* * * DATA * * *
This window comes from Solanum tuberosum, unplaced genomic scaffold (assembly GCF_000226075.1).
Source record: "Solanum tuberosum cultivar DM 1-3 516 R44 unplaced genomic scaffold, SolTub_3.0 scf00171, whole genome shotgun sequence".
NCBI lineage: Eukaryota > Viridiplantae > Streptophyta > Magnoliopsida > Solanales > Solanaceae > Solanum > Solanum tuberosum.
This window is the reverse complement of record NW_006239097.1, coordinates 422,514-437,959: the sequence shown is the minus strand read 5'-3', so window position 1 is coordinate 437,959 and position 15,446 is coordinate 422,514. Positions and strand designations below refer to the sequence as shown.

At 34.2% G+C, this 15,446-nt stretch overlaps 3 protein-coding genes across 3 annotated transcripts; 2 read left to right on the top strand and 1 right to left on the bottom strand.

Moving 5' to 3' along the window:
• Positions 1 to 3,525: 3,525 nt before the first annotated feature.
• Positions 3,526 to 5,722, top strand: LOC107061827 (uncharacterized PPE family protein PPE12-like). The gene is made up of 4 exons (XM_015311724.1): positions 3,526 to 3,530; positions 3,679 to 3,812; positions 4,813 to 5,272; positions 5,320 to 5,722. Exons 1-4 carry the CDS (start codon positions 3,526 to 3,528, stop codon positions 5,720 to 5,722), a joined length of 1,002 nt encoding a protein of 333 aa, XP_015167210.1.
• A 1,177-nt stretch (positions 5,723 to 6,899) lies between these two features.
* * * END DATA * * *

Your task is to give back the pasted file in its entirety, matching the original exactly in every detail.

This window comes from Solanum tuberosum, unplaced genomic scaffold (assembly GCF_000226075.1).
Source record: "Solanum tuberosum cultivar DM 1-3 516 R44 unplaced genomic scaffold, SolTub_3.0 scf00171, whole genome shotgun sequence".
NCBI lineage: Eukaryota > Viridiplantae > Streptophyta > Magnoliopsida > Solanales > Solanaceae > Solanum > Solanum tuberosum.
This window is the reverse complement of record NW_006239097.1, coordinates 422,514-437,959: the sequence shown is the minus strand read 5'-3', so window position 1 is coordinate 437,959 and position 15,446 is coordinate 422,514. Positions and strand designations below refer to the sequence as shown.

At 34.2% G+C, this 15,446-nt stretch overlaps 3 protein-coding genes across 3 annotated transcripts; 2 read left to right on the top strand and 1 right to left on the bottom strand.

Moving 5' to 3' along the window:
• Positions 1 to 3,525: 3,525 nt before the first annotated feature.
• Positions 3,526 to 5,722, top strand: LOC107061827 (uncharacterized PPE family protein PPE12-like). The gene is made up of 4 exons (XM_015311724.1): positions 3,526 to 3,530; positions 3,679 to 3,812; positions 4,813 to 5,272; positions 5,320 to 5,722. Exons 1-4 carry the CDS (start codon positions 3,526 to 3,528, stop codon positions 5,720 to 5,722), a joined length of 1,002 nt encoding a protein of 333 aa, XP_015167210.1.
• A 1,177-nt stretch (positions 5,723 to 6,899) lies between these two features.